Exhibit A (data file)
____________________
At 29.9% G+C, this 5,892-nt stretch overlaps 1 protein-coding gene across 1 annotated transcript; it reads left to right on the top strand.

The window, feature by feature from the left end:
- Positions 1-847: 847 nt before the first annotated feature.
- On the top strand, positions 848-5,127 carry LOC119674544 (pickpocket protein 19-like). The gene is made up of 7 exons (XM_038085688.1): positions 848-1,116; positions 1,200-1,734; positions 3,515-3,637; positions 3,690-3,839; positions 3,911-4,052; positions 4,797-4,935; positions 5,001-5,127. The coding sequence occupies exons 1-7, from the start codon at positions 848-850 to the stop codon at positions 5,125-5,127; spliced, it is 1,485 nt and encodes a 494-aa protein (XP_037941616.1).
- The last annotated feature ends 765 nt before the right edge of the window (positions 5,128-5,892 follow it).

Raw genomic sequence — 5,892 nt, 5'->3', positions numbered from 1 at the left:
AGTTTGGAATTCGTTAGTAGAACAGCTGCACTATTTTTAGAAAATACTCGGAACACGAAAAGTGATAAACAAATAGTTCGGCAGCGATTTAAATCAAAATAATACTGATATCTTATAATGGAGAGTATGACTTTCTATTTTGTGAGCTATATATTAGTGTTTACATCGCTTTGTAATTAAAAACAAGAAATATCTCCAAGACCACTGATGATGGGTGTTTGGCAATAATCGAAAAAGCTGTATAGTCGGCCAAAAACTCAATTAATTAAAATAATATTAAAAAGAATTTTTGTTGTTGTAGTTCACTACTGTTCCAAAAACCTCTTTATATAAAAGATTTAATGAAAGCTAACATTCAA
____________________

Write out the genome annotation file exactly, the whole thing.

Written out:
At 29.9% G+C, this 5,892-nt stretch overlaps 1 protein-coding gene across 1 annotated transcript; it reads left to right on the top strand.

The window, feature by feature from the left end:
- Positions 1-847: 847 nt before the first annotated feature.
- On the top strand, positions 848-5,127 carry LOC119674544 (pickpocket protein 19-like). The gene is made up of 7 exons (XM_038085688.1): positions 848-1,116; positions 1,200-1,734; positions 3,515-3,637; positions 3,690-3,839; positions 3,911-4,052; positions 4,797-4,935; positions 5,001-5,127. The coding sequence occupies exons 1-7, from the start codon at positions 848-850 to the stop codon at positions 5,125-5,127; spliced, it is 1,485 nt and encodes a 494-aa protein (XP_037941616.1).
- The last annotated feature ends 765 nt before the right edge of the window (positions 5,128-5,892 follow it).

Raw genomic sequence — 5,892 nt, 5'->3', positions numbered from 1 at the left:
AGTTTGGAATTCGTTAGTAGAACAGCTGCACTATTTTTAGAAAATACTCGGAACACGAAAAGTGATAAACAAATAGTTCGGCAGCGATTTAAATCAAAATAATACTGATATCTTATAATGGAGAGTATGACTTTCTATTTTGTGAGCTATATATTAGTGTTTACATCGCTTTGTAATTAAAAACAAGAAATATCTCCAAGACCACTGATGATGGGTGTTTGGCAATAATCGAAAAAGCTGTATAGTCGGCCAAAAACTCAATTAATTAAAATAATATTAAAAAGAATTTTTGTTGTTGTAGTTCACTACTGTTCCAAAAACCTCTTTATATAAAAGATTTAATGAAAGCTAACATTCAA